Ninetieth-Birthday Reflections

Arthur C. Clarke

This is the text of a video address recorded by Sir Arthur C. Clarke on December 5, 2007, and posted online on the occasion of his ninietieth birthday. It was one of his last public statements prior to his death on March 19, 2008.


Hello! This is Arthur Clarke, speaking to you from my home in Colombo, Sri Lanka. As I approach my ninetieth birthday, my friends are asking how it feels to have completed ninety orbits around the Sun.

Well, I actually don’t feel a day older than eighty-nine!

Of course, some things remind me that I have indeed qualified as a senior citizen. As Bob Hope once said: “You know you’re getting old when the candles cost more than the cake!”

I’m now perfectly happy to step aside and watch how things evolve. But there’s also a sad side to living so long: most of my contemporaries and old friends have already departed. However, they have left behind many fond memories for me to recall.

I now spend a good part of my day dreaming of times past, present, and future. As I try to survive on fifteen hours sleep a day, I have plenty of time to enjoy vivid dreams. Being completely wheelchaired doesn’t stop my mind from roaming the universe—on the contrary!

In my time I’ve been very fortunate to see many of my dreams come true! Growing up in the 1920s and 1930s, I never expected to see so much happen in the span of a few decades. We “space cadets” of the British Interplanetary Society spent all our spare time discussing space travel—but we didn’t imagine that it lay in our own near future.

I still can’t quite believe that we’ve just marked the fiftieth anniversary of the Space Age! We’ve accomplished a great deal in that time, but the “Golden Age of Space” is only just beginning. After half a century of government-sponsored efforts, we are now witnessing the emergence of commercial space flight.

Over the next fifty years, thousands of people will travel to Earth’s orbit—and then to the Moon and beyond. Space travel—and space tourism—will one day become almost as commonplace as flying to exotic destinations on our own planet.

Things are also changing rapidly in many other areas of science and technology. To give just one example, the world’s mobile phone coverage recently passed 50 percent—or 3.3 billion subscriptions. This was achieved in just a little over a quarter century since the first cellular network was set up. The mobile phone has revolutionized human communications and is turning humanity into an endlessly chattering global family!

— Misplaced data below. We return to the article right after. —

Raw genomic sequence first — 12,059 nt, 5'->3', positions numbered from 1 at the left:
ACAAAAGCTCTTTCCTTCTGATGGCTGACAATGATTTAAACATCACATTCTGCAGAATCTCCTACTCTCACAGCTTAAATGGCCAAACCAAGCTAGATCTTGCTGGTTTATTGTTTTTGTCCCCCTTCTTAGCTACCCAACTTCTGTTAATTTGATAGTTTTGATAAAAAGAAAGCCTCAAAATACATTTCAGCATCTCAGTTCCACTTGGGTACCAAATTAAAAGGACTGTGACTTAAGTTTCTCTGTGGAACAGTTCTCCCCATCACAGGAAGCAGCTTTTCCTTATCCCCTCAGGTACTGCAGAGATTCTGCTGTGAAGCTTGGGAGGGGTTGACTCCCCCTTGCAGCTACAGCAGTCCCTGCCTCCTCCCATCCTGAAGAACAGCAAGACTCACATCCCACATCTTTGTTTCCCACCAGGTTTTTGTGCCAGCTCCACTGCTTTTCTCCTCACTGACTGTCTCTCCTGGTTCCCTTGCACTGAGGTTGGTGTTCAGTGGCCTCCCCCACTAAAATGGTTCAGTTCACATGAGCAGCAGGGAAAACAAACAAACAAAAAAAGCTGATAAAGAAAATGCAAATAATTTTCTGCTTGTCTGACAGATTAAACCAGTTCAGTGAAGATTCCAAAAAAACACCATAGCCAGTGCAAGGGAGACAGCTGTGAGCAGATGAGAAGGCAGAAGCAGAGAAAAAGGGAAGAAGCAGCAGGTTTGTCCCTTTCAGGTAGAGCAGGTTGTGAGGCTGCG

What does this mean for us as a species?

Communication technologies are necessary—but not sufficient—for us humans to get along with each other. This is why we still have many disputes and conflicts in the world. Technology tools help us to gather and disseminate information, but we also need qualities like tolerance and compassion to achieve greater understanding between peoples and nations.

I have great faith in optimism as a guiding principle, if only because it offers us the opportunity of creating a self-fulfilling prophecy. So I hope we’ve learned something from the most barbaric century in history—the twentieth. I would like to see us overcome our tribal divisions and begin to think and act as if we were one family. That would be real globalization.

As I complete ninety orbits, I have no regrets and no more personal ambitions. But if I may be allowed just three wishes, they would be these.

Firstly, I would like to see some evidence of extraterrestrial life. I have always believed that we are not alone in the universe. But we are still waiting for ETs to call us—or give us some kind of a sign. We have no way of guessing when this might happen—I hope sooner rather than later!

Secondly, I would like to see us kick our current addiction to oil and adopt clean energy sources. For over a decade, I’ve been monitoring various new energy experiments, but they have yet to produce commercial-scale results. Climate change has now added a new sense of urgency. Our civilization depends on energy, but we can’t allow oil and coal to slowly bake our planet.

The third wish is one closer to home. I’ve been living in Sri Lanka for fifty years—and half that time, I’ve been a sad witness to the bitter conflict that divides my adopted country. I dearly wish to see lasting peace established in Sri Lanka as soon as possible. But I’m aware that peace cannot just be wished—it requires a great deal of hard work, courage and persistence.

I’m sometimes asked how I would like to be remembered. I’ve had a diverse career as a writer, underwater explorer, space promoter, and science popularizer. Of all these, I want to be remembered most as a writer—one who entertained readers and, I hope, stretched their imaginations as well.

I find that another English writer—who coincidentally also spent most of his life in the East—has expressed it very well. So let me end with these words of Rudyard Kipling:

If I have given you delight
by aught that I have done,
Let me lie quiet in that night
which shall be yours anon;
And for the little, little span
the dead are borne in mind,
seek not to question other than
the books I leave behind.

This is Arthur Clarke saying thank you and good-bye.

Arthur C. Clarke

Arthur C. Clarke is the author of more than sixty books, co-screenwriter (with Stanley Kubrick) of 2001: A Space Odyssey, and the inventor of the concept of geostationary satellite communication. He is a laureate of the International Academy of Humanism.


This is the text of a video address recorded by Sir Arthur C. Clarke on December 5, 2007, and posted online on the occasion of his ninietieth birthday. It was one of his last public statements prior to his death on March 19, 2008. Hello! This is Arthur Clarke, speaking to you from my home …

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